Recovery coaches could be game changers on opioid addiction
Legislature should move to adopt new credentialing for those working most closely with patients
IN 2017, five people died each day from opioid-related overdoses in Massachusetts. That’s nearly 2,000 families who lost a loved one. The opioid epidemic is one of the most serious public health crises of our time, and even though it causes such sadness, there are also glimmers of hope that can be seen in the joy of family members when their loved one receives help, and the pride in a person celebrating one year of recovery.
In Massachusetts, we’ve seen some progress bending the trend in the right direction. For the first time in years, opioid-related overdose deaths declined in 2017, down by an estimated 6 percent compared to 2016, according to the state Department of Public Health. In the first three months of 2018, we saw a decline in deaths of 5 percent. Meanwhile, opioid prescriptions have dropped by 29 percent in just two years. However, the DPH predicts that there will be up to 305 more deaths this year, making it very clear that there’s still plenty of work to do to end the epidemic that touches every community in Massachusetts.
Last November, the Baker administration announced its second significant legislative package to address the opioid crisis, known as the CARE Act. The proposal calls for increasing access to treatment and recovery services; addressing gaps in care by ensuring pathways to treatment through emergency rooms; and strengthening education and prevention efforts. Recently, the Massachusetts House of Representatives released its own version of the bill, also focused on the importance of placing people in treatment to achieve long-term, sustainable recovery.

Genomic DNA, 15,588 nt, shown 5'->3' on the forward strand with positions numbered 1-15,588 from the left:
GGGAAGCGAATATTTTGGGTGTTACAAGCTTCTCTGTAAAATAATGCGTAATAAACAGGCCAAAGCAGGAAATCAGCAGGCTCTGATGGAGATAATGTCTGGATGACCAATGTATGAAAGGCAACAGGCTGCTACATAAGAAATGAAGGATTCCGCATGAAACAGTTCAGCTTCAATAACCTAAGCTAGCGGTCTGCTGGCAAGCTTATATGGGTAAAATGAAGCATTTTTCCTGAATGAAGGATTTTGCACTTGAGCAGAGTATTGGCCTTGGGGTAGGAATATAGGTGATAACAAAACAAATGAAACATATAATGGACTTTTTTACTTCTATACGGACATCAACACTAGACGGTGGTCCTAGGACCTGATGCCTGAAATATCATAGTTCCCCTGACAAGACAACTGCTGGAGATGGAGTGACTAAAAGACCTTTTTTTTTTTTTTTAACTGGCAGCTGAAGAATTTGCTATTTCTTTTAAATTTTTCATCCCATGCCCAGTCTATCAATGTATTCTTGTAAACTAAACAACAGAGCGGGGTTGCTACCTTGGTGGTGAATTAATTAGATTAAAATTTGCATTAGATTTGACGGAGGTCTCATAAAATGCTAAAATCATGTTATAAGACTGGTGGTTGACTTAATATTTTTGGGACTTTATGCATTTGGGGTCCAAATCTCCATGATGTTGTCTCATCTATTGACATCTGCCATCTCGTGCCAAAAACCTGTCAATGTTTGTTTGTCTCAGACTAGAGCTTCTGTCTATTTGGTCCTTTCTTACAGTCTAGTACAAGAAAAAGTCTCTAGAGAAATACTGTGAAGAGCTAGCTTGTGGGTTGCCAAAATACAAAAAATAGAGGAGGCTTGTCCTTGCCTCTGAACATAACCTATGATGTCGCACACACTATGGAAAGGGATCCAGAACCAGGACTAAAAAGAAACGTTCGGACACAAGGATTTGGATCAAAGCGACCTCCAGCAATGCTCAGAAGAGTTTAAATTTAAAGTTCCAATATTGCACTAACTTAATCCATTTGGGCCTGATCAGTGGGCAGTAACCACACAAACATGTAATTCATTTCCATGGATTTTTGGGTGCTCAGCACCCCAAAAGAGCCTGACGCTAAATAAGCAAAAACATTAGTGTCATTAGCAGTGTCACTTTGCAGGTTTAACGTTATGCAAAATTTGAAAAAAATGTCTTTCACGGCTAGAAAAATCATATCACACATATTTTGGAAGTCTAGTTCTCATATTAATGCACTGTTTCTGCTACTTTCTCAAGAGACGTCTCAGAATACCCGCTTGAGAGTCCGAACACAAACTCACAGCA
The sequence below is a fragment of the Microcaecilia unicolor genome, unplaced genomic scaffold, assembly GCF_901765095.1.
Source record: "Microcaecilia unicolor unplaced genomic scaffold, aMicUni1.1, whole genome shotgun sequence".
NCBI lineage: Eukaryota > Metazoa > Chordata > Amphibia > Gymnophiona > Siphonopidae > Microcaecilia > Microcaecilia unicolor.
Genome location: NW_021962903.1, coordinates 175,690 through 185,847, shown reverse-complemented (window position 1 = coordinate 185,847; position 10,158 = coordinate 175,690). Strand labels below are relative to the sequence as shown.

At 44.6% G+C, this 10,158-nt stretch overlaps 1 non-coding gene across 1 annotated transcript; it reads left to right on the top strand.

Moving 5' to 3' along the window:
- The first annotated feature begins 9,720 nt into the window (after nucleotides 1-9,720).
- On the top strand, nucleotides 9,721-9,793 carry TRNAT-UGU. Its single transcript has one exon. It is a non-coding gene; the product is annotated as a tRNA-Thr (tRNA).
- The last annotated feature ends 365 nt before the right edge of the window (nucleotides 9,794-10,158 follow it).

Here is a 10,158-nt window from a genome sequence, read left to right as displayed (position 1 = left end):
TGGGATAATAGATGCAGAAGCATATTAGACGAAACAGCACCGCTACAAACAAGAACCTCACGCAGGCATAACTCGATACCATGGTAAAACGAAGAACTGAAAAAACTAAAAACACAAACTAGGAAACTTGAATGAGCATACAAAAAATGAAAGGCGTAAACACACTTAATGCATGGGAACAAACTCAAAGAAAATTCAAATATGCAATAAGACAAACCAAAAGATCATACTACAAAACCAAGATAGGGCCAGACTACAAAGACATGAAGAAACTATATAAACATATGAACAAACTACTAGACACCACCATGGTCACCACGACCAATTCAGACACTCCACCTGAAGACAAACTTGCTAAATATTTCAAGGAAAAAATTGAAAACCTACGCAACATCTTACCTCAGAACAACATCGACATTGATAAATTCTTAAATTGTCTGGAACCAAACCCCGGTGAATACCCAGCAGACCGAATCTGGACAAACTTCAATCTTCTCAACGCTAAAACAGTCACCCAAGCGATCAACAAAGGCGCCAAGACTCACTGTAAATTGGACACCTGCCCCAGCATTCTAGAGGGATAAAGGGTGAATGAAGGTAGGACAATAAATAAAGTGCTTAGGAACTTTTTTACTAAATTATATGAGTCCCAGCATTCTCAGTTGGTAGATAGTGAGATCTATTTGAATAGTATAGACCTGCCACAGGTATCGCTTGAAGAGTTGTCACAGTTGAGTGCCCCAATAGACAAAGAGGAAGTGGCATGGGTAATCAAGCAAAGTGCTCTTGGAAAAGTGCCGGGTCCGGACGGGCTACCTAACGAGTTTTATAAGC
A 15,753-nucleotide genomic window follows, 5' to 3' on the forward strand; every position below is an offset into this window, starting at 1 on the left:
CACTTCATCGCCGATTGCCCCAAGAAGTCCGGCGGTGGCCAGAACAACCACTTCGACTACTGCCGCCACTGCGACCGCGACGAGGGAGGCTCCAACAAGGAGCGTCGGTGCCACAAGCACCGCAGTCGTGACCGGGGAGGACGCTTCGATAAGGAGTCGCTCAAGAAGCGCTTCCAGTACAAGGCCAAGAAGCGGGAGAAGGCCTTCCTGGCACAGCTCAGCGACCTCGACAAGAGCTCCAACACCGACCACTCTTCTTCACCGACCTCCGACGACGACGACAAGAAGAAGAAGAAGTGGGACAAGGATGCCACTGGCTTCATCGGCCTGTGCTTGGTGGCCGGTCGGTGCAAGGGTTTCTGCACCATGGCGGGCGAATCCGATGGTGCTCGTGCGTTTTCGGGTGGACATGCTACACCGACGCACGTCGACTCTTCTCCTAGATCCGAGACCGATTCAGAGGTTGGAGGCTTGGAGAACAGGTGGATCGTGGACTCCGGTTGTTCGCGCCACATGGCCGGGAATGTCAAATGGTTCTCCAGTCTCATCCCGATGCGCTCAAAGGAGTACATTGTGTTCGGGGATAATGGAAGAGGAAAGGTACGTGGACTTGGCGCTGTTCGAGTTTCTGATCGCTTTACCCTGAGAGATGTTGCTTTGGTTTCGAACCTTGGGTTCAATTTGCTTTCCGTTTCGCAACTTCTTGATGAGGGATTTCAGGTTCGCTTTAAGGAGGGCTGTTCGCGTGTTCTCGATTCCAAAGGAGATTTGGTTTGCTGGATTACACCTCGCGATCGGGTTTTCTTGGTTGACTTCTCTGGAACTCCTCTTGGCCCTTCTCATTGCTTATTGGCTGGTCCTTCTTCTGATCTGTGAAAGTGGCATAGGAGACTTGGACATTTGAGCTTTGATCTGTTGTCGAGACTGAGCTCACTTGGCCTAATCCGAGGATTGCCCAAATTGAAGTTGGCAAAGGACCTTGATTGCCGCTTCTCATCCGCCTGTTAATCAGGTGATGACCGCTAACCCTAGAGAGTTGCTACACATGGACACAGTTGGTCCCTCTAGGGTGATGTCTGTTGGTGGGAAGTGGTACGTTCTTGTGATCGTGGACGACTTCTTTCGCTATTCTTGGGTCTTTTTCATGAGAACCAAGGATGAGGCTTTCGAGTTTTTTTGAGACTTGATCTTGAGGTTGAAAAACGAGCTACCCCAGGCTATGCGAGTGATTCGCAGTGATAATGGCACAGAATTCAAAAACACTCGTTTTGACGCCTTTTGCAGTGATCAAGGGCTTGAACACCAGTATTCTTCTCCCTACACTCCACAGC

Both the CARE Act and the House bill recognize and support the use of an important and effective tool for helping those who want it: recovery coaches. Recovery coaches are professionals who have lived through addiction and know the challenges and triumphs people with substance use disorders face every day, and through shared experience, they help others overcome their opioid use disorder. However, not all who can benefit from these coaches are able to access them on their own path to recovery. The CARE Act calls for establishing standards that would allow recovery coaches to be credentialed, which would raise their profile and increase their use in the treatment and payer communities.
Julie Burns is the executive director of RIZE Massachusetts, a private foundation committed to achieving zero deaths and zero stigma related to opioid use disorder by investing in the best solutions and brightest minds that will save lives, reduce harm, and end the opioid epidemic in Massachusetts.